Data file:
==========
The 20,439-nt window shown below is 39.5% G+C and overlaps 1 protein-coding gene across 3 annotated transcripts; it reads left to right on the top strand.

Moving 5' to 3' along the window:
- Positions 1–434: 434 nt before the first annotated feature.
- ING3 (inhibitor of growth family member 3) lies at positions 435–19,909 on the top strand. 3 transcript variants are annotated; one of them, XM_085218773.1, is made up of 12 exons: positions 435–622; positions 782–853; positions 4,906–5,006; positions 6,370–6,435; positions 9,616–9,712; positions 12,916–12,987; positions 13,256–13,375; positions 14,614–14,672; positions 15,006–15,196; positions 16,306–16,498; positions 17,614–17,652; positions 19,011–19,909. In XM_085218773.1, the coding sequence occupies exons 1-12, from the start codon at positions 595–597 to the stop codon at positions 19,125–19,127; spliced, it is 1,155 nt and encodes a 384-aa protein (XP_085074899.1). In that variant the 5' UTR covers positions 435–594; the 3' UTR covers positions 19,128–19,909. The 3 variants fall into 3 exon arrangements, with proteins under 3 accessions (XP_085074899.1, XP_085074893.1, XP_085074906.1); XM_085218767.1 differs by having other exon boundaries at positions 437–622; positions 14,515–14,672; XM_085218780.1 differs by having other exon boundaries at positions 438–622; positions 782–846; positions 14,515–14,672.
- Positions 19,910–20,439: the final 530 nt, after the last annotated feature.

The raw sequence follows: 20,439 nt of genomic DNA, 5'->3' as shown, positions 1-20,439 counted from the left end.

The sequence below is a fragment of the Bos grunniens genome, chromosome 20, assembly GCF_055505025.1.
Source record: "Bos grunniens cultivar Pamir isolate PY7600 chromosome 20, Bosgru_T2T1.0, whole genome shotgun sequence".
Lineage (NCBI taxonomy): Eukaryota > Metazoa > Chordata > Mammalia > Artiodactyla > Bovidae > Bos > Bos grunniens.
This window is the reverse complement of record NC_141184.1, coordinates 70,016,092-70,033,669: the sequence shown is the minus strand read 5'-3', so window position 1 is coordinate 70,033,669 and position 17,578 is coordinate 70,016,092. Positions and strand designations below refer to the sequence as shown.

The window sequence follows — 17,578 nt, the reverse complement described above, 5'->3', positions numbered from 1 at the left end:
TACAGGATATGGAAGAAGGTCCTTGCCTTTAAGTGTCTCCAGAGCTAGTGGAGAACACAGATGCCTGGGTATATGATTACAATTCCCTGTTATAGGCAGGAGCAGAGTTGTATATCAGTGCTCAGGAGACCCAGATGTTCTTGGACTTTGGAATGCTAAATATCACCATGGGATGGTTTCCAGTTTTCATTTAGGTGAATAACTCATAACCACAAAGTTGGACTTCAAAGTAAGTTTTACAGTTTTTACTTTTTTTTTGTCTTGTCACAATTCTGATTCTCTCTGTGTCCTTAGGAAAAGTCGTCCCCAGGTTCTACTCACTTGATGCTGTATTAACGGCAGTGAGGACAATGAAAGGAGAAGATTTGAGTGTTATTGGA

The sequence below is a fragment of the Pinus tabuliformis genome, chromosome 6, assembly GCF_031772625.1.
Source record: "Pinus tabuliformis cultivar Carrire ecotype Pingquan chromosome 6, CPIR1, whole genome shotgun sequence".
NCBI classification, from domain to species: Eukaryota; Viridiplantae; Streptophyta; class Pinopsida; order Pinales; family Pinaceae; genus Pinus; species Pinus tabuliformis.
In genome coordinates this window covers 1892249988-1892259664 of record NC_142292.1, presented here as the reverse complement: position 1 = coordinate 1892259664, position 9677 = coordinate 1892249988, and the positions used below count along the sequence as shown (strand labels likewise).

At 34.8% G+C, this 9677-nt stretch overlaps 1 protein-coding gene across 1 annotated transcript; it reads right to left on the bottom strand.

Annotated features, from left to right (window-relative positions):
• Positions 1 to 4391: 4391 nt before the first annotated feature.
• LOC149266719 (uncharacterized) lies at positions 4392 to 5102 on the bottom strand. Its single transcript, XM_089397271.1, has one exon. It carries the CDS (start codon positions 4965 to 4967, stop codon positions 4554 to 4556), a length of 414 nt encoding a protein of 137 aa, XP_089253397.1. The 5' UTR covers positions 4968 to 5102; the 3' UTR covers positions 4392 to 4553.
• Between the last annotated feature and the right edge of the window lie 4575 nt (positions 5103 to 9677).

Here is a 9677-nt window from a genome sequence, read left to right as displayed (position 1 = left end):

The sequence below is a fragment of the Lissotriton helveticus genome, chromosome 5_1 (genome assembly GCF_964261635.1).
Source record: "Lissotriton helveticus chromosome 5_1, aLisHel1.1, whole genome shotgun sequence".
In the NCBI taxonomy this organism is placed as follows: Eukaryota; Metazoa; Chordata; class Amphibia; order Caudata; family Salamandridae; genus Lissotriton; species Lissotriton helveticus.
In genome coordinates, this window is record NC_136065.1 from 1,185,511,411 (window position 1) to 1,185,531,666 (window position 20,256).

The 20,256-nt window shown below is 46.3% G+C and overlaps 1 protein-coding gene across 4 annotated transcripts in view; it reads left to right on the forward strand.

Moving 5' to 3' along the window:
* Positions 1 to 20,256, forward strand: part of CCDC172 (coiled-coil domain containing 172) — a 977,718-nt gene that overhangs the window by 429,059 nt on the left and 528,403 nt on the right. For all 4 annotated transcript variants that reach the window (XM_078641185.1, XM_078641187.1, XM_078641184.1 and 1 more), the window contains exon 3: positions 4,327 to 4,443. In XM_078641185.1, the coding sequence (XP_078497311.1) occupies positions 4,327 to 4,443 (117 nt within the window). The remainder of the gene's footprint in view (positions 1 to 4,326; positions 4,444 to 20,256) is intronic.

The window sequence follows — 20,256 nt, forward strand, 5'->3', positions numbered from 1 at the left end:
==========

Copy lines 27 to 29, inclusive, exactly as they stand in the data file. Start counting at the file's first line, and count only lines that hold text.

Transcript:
The 20,256-nt window shown below is 46.3% G+C and overlaps 1 protein-coding gene across 4 annotated transcripts in view; it reads left to right on the forward strand.

Moving 5' to 3' along the window:
* Positions 1 to 20,256, forward strand: part of CCDC172 (coiled-coil domain containing 172) — a 977,718-nt gene that overhangs the window by 429,059 nt on the left and 528,403 nt on the right. For all 4 annotated transcript variants that reach the window (XM_078641185.1, XM_078641187.1, XM_078641184.1 and 1 more), the window contains exon 3: positions 4,327 to 4,443. In XM_078641185.1, the coding sequence (XP_078497311.1) occupies positions 4,327 to 4,443 (117 nt within the window). The remainder of the gene's footprint in view (positions 1 to 4,326; positions 4,444 to 20,256) is intronic.